Having been out to look at Rhosyfelin again yesterday, it's not a bad idea to look again at this statement:
Quote from Ixer and Bevins 2011
"This is the first time that any lithics from Stonehenge have been unequivocally assigned to an area of a few square metres, namely to within a very small single outcrop or couple of outcrops......"
Article: "CRAIG RHOS-Y-FELIN, PONT SAESON IS THE DOMINANT SOURCE OF THE STONEHENGE RHYOLITIC ‘DEBITAGE’
Rob Ixer and Richard Bevins, Archaeology in Wales 50, 2011, pp 21-31
This implies that Locality 8 on the air photo is actually the source of the "rhyolite with fabric" found in the Stonehenge debitage. It also explains why Mike Parker Pearson and his colleagues have become so obsessed with the idea of the "Rhosyfelin Quarry" -- in the conviction that the geologists have given them the "all clear."
However, the geology is not that simple, and I have previously questioned the reliability of that statement made by Rob Ixer and Richard Bevins.
I have argued that without a rather dense sampling grid, it would be a mistake to argue that the "foliated rhyolite with Jovian fabric" matched up with Stonehenge samples is restricted to the one site (locality 8) at the NE tip of the Rhosyfelin rocky ridge. The geologists don't know where else this particular rock type might outcrop -- or if they do know they haven't given the evidence to support the contention.
One problem I have with the evidence as presented is that we do not see (in the Archaeology in Wales paper) the thin section slides for the other localities, so we have nothing to compare with locality 8 or with the samples from Stonehenge. What we do have are these 3 illustrations:
Bear in mind that one of these illustrations is at a slighly different level of magnification than the other two. In the Heelstone sample, the black blobs look like little fishes or tadpoles -- and they do not look like this in the other slides. In the other Stonehenge sample there are fewer black blobs and they are less elongated, and the other components in the slide look almost liquid rather than crystalline. The locality 8 sample is different again, with a greater density of black blobs and with much more irregular shapes. To my untrained eye, these three fabrics do not look identical, but they are similar, suggesting that they are part of a continuum, and in my view it is quite possible that the Stonehenge samples have NOT come from the few square metres around locality number 8.
I would be more convinced if we had at our disposal the thin section slides showing us the fabric at all the other sampling points identified on the air photo. How different, or how similar, are they to the three slides shown above? At one point I recall Rob referring to locality 9 as the possible source of some of the Stonehenge debitage.......... was that a mistake, or was that at one time a working hypothesis, later changed when the slide from locality 8 had been examined?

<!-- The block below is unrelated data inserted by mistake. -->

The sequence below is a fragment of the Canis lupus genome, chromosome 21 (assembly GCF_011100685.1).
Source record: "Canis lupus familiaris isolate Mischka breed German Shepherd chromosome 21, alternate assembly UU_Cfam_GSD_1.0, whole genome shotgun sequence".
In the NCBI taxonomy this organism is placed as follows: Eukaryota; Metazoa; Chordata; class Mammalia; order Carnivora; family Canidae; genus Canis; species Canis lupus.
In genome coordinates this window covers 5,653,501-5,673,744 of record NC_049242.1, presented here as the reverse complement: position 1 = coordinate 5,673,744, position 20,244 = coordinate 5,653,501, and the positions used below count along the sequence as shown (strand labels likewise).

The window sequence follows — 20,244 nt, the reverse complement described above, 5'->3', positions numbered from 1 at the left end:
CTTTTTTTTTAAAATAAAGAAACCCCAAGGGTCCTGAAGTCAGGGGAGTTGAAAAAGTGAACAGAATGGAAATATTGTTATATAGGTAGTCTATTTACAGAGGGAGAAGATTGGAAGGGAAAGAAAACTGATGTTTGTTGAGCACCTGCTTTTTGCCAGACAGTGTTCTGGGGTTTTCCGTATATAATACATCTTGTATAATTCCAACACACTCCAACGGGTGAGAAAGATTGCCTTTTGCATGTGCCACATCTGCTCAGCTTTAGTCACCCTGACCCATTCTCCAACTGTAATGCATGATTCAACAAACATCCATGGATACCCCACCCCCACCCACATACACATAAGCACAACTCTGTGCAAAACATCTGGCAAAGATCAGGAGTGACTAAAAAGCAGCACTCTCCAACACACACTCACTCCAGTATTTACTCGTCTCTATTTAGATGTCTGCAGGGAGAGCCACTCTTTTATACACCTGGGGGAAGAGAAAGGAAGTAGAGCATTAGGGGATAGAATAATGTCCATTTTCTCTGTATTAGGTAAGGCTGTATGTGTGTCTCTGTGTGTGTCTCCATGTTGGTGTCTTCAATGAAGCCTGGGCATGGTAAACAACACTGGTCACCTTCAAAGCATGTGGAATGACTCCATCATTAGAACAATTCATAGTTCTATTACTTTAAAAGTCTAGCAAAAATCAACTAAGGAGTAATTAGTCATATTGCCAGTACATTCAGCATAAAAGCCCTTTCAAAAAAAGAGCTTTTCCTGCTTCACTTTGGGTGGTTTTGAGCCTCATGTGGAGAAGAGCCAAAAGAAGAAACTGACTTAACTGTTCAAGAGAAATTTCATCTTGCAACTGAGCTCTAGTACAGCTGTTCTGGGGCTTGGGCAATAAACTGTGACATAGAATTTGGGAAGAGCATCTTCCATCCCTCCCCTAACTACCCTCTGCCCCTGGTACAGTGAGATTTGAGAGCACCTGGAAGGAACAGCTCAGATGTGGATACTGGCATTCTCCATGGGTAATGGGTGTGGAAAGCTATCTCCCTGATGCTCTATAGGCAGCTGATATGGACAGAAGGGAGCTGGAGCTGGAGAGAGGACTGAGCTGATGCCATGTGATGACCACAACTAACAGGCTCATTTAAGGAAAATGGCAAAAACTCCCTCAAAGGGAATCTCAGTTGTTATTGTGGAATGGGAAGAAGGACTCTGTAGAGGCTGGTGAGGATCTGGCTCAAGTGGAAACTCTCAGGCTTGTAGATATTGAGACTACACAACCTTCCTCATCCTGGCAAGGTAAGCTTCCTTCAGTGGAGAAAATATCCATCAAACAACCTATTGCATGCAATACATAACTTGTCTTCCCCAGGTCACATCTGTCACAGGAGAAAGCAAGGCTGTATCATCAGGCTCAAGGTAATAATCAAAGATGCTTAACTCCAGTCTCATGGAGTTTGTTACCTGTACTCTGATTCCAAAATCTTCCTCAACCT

So if the area of foliated rhyolite with Jovian fabric is more extensive, where might other outcrops be located? Here is a photo of the rock face:
Rob tells us that the crack featured in my last post is 90 degrees away from the direction of the foliations. We have to work in three dimensions here -- and this means that either the foliated band sampled at point 8 runs as a very thin band all the way along this face and might outcrop in other localities in the Rhosyfelin - Pont Saeson area, or else it runs more or less parallel with the rock face, either along the cliffline itself, or some distance outside it or some distance within it. Such a "sheet" (we cannot call it a bed) could run deep into the ground and could have been exposed much higher up than the current crest of the ridge. In other words, bits and pieces of it could have been carted away from this general area by overriding ice at a time when the landscape had a rather different appearance from the Rhosyfelin of today.
We need more geological info here, chaps........ is it in the publication pipeline?
I have just found this thin section slide from one of the other geology papers by Rob and Richard. It's from Point 10, quite a way to the south of the rock ridge where the archaeologists have been working and over 200m from Point 8. Is this also a part of the same "rhyolite with fabric" continuum? There are strong similarities with the slides shown above, except for the absence of the prominent black blobs.